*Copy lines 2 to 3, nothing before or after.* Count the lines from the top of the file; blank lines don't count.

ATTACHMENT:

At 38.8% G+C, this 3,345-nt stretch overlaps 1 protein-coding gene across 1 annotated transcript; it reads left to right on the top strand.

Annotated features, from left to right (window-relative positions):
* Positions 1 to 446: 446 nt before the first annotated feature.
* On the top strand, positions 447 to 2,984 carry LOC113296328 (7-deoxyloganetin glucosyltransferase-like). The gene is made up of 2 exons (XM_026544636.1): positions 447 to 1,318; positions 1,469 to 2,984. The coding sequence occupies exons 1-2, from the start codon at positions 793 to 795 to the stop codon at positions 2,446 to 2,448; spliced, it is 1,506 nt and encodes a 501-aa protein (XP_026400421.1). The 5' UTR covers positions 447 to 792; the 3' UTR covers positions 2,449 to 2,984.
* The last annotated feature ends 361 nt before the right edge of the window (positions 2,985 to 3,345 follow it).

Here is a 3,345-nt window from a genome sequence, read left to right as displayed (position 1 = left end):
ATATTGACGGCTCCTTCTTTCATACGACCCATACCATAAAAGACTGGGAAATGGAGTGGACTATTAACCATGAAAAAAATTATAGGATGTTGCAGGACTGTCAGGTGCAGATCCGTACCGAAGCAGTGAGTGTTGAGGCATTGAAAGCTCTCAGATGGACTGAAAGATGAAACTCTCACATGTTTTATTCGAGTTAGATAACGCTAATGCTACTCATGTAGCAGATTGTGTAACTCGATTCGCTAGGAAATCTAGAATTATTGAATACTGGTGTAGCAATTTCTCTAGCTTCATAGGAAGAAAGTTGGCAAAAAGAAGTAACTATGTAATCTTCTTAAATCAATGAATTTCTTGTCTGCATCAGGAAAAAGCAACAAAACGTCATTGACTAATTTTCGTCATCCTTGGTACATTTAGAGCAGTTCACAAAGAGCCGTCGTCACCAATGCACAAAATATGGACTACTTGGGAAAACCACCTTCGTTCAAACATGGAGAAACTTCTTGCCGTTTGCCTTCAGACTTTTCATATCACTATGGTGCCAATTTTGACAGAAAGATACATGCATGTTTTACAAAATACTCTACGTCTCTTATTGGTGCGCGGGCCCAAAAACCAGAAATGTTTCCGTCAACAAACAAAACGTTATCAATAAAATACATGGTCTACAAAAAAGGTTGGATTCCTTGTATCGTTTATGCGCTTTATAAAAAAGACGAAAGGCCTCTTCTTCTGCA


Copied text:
Annotated features, from left to right (window-relative positions):
* Positions 1 to 446: 446 nt before the first annotated feature.